Occasionally, certain areas in the Scenic Rim region are subject to flooding. Council has undertaken flood modelling to seek to identify areas in the region that are subject to riverine flooding and ensure that if these flood events occurs, we are well-informed and ready to take action.
Council has produced region-wide riverine flood mapping to assist the community's understanding of the flood risk to the region as a whole. These region-wide flood maps can be viewed at Riverine Flood Mapping.
The flood mapping only shows those key waterways of the region that are potentially impacted by riverine flooding. Riverine flooding occurs when excessive rainfall over an extended period of time causes a waterway to exceed its capacity resulting in flood waters spilling over its waterway banks and causing inundation.
Council's riverine flood mapping does not include all waterways. There may be small waterways, in particular intermittent waterways, that are not fully included in Council's flood models. These small waterways may experience flash flooding, causing short term overland flooding.
The flood mapping does not include local flooding. Local flooding is an intense burst of rainfall over a short period of time that may cause excessive run-off that builds up in a confined area and causes localised flooding. Inundation is expected to last only for a limited period of time until the run-off is able to drain away.
Council's riverine flood mapping is based on the 1% Annual Exceedance Probability (AEP) event. An 1% AEP flood event represents a flood that has a 1% chance of being equalled or exceeded in any year. Whilst the 1% AEP flood event is commonly used for urban planning purposes as the line of acceptable risk, there is always a possibility of having rainfalls beyond that contemplated by the 1% AEP event that may exceed the designated flood level. Rainfall events which cause floods are random and there is no guarantee when such a flood will occur, that it won't be much larger, or that it will only occur once in any year.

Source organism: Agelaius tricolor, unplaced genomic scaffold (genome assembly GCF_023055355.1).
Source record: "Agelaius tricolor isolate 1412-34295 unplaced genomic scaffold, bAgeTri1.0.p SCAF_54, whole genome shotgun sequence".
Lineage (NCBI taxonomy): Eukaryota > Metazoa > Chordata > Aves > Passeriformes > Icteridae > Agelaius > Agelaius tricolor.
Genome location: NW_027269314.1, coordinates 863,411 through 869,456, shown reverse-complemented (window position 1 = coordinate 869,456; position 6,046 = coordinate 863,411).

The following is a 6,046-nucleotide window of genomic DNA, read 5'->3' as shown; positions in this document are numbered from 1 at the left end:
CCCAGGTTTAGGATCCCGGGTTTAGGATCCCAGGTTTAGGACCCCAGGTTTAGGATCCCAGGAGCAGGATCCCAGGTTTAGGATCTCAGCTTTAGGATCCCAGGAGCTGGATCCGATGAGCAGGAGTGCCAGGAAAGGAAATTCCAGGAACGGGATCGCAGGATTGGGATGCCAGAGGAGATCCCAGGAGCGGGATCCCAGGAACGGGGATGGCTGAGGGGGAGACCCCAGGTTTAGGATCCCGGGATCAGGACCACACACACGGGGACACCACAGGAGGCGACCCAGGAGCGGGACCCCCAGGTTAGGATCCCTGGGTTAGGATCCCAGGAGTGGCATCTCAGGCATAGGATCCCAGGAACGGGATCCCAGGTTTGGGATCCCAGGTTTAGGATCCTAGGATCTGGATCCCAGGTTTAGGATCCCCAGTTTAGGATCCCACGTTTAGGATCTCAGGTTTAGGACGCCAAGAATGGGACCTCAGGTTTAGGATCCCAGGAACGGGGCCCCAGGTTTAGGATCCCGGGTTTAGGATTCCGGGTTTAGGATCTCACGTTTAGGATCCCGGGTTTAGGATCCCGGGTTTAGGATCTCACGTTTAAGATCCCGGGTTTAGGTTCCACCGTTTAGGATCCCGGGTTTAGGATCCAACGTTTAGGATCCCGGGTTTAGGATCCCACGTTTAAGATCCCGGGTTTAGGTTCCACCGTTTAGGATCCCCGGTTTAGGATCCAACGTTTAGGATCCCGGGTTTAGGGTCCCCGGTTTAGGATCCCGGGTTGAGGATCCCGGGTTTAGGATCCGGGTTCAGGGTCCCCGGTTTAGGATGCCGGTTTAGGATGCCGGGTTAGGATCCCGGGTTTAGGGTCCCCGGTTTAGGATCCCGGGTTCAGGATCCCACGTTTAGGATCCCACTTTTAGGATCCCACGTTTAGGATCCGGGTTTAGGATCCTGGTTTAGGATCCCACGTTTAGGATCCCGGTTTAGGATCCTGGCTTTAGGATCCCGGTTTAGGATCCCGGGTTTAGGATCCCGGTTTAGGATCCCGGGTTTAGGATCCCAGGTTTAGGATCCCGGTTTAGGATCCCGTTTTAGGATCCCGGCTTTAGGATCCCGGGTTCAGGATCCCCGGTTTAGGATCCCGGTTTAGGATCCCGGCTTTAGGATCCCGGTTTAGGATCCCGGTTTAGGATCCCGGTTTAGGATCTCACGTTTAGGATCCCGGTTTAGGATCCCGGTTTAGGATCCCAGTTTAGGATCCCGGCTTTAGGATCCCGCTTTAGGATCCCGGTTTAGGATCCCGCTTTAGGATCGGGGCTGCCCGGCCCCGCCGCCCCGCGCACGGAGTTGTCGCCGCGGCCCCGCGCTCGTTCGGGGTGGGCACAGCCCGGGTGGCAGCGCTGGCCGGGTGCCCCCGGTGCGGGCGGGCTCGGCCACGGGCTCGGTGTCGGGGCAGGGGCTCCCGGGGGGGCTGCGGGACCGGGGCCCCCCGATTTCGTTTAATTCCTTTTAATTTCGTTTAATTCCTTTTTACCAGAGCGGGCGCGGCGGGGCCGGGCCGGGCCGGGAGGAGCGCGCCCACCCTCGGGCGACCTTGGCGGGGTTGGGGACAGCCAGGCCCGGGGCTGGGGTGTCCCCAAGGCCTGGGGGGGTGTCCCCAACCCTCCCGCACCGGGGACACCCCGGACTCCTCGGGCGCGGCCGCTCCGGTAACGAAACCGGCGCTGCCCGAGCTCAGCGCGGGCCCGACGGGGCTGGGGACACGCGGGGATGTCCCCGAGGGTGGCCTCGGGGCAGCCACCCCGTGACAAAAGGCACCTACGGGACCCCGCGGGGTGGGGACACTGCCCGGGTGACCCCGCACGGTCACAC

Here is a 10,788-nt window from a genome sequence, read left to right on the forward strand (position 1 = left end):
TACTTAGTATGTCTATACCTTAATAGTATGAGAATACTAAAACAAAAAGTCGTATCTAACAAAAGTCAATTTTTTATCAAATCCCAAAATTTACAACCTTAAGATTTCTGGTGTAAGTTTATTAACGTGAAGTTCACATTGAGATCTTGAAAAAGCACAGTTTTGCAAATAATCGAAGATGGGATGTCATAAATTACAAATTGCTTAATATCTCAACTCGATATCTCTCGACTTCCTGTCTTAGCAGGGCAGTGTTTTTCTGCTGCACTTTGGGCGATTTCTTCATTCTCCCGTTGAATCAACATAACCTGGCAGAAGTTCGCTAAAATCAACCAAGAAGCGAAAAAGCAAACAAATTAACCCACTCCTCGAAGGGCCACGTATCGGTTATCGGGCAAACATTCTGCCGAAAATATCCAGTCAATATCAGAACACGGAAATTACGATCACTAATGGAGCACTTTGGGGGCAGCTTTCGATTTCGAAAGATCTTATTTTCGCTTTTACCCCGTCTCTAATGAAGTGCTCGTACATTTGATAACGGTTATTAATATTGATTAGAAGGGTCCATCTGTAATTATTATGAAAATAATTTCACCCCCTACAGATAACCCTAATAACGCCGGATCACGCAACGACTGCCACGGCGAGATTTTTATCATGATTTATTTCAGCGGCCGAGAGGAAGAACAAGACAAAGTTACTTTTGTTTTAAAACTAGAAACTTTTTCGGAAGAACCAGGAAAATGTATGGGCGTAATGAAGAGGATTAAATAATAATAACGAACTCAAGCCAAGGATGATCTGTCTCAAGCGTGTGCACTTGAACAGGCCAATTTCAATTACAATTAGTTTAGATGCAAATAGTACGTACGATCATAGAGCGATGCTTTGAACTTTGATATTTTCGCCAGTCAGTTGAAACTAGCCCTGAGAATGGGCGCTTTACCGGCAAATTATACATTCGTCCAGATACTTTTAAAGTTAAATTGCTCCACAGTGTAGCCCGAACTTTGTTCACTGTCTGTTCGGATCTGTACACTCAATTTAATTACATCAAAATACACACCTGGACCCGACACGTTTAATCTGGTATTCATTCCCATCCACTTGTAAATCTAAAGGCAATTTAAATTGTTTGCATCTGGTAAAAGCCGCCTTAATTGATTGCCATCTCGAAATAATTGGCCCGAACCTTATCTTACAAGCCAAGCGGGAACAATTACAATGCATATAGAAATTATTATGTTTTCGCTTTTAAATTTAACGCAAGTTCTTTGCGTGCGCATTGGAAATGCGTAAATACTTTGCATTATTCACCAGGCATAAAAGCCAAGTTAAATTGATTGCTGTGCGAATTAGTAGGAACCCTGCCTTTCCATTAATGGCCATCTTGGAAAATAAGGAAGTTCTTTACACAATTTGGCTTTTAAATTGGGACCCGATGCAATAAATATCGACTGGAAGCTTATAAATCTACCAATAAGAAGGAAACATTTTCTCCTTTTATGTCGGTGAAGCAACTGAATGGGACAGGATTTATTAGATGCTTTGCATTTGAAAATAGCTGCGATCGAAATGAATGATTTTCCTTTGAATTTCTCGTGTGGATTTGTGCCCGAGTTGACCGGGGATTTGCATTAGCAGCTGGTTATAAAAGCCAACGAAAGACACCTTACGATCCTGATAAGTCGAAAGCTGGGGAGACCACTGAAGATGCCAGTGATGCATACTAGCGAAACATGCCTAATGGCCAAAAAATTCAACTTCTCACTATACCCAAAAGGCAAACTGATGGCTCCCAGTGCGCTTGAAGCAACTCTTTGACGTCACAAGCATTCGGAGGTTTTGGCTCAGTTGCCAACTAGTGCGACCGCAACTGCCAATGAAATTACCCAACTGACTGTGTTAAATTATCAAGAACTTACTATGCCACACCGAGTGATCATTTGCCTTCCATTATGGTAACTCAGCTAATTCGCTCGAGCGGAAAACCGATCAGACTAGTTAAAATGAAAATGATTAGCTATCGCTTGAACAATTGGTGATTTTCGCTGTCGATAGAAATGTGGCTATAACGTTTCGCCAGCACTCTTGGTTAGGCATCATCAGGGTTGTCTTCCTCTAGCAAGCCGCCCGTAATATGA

Council's flood mapping has been informed via flood models. A flood model is a computer simulation of a river or floodplain system to determine the magnitude, extent and depth of flooding; how fast floodwaters rise; and the implications for flood damage and emergency planning. As with all flood models, Council's flood models are an estimation of the flood event that is projected or anticipated to occur. The models are based on science, but similar to weather forecasting, flood modelling is not an exact science. It is instead an educated, fact-based indication of the likely outcome of particular rainfall events in specific catchment conditions. To improve the accuracy of Council's flood models, Council has compared the model outputs with historic flood events recorded across the catchments in the region.
Council has undertaken flood modelling of the key waterways of the region based on the 1% AEP event, which is shown in dark blue in the riverine flood mapping. There may be minor waterways not included in the flood mapping, in particular in the upper reaches of the catchments. The flood mapping contained within this website has also included State government mapping, shown in light blue, where this mapping is available. This information may include or be accompanied by specific disclaimers or limitations. Those disclaimers and limitations apply in addition to those outlined above.
It is everybody's responsibility to be aware of the risks and what to do in a flood emergency. Check the flood risk to your property by clicking on the link to the riverine flood mapping. If all or part of your property is shown as blue in the flood maps, it has been identified as at risk of being impacted by riverine flooding. To gain a clearer understanding of flooding hazard in the region, Council encourages you to review the Flood Hazard Overlay mapping OM-06 (visit the online mapping tool or Schedule 2 of the Scenic Rim Planning Scheme) and the Planning for the Risk of Riverine Flooding in the Region Factsheet, or contact Council's Planning Section on 5440 5111.
Council's Disaster Management page provides important information about preparing for an emergency. It is important to be prepared for emergencies and you will need a plan for you and your family (including pets and livestock).